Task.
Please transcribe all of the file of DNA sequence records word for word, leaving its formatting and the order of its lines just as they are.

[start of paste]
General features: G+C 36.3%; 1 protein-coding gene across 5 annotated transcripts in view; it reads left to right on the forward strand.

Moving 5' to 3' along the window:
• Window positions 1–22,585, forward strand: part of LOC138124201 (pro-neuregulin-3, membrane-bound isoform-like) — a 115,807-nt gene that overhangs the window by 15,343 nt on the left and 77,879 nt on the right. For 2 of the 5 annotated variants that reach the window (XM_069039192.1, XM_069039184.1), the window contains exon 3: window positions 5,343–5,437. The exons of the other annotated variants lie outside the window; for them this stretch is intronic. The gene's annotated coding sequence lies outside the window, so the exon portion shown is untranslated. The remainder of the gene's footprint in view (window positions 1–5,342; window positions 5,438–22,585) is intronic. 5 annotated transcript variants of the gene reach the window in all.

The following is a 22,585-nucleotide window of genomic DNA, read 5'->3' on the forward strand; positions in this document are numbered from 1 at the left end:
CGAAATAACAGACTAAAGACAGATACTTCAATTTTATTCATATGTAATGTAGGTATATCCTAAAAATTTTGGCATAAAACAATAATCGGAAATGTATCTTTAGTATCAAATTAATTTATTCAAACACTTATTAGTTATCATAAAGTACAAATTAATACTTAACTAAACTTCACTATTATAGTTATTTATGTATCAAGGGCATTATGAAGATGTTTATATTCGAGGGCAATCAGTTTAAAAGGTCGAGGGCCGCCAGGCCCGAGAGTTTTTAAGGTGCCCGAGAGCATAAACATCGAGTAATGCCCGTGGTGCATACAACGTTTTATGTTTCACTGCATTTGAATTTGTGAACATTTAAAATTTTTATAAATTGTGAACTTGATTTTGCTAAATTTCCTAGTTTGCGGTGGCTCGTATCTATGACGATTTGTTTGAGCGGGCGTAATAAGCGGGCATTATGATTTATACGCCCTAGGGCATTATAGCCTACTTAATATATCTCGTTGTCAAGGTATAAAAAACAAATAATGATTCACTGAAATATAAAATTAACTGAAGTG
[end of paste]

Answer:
General features: G+C 36.3%; 1 protein-coding gene across 5 annotated transcripts in view; it reads left to right on the forward strand.

Moving 5' to 3' along the window:
• Window positions 1–22,585, forward strand: part of LOC138124201 (pro-neuregulin-3, membrane-bound isoform-like) — a 115,807-nt gene that overhangs the window by 15,343 nt on the left and 77,879 nt on the right. For 2 of the 5 annotated variants that reach the window (XM_069039192.1, XM_069039184.1), the window contains exon 3: window positions 5,343–5,437. The exons of the other annotated variants lie outside the window; for them this stretch is intronic. The gene's annotated coding sequence lies outside the window, so the exon portion shown is untranslated. The remainder of the gene's footprint in view (window positions 1–5,342; window positions 5,438–22,585) is intronic. 5 annotated transcript variants of the gene reach the window in all.

The following is a 22,585-nucleotide window of genomic DNA, read 5'->3' on the forward strand; positions in this document are numbered from 1 at the left end:
CGAAATAACAGACTAAAGACAGATACTTCAATTTTATTCATATGTAATGTAGGTATATCCTAAAAATTTTGGCATAAAACAATAATCGGAAATGTATCTTTAGTATCAAATTAATTTATTCAAACACTTATTAGTTATCATAAAGTACAAATTAATACTTAACTAAACTTCACTATTATAGTTATTTATGTATCAAGGGCATTATGAAGATGTTTATATTCGAGGGCAATCAGTTTAAAAGGTCGAGGGCCGCCAGGCCCGAGAGTTTTTAAGGTGCCCGAGAGCATAAACATCGAGTAATGCCCGTGGTGCATACAACGTTTTATGTTTCACTGCATTTGAATTTGTGAACATTTAAAATTTTTATAAATTGTGAACTTGATTTTGCTAAATTTCCTAGTTTGCGGTGGCTCGTATCTATGACGATTTGTTTGAGCGGGCGTAATAAGCGGGCATTATGATTTATACGCCCTAGGGCATTATAGCCTACTTAATATATCTCGTTGTCAAGGTATAAAAAACAAATAATGATTCACTGAAATATAAAATTAACTGAAGTG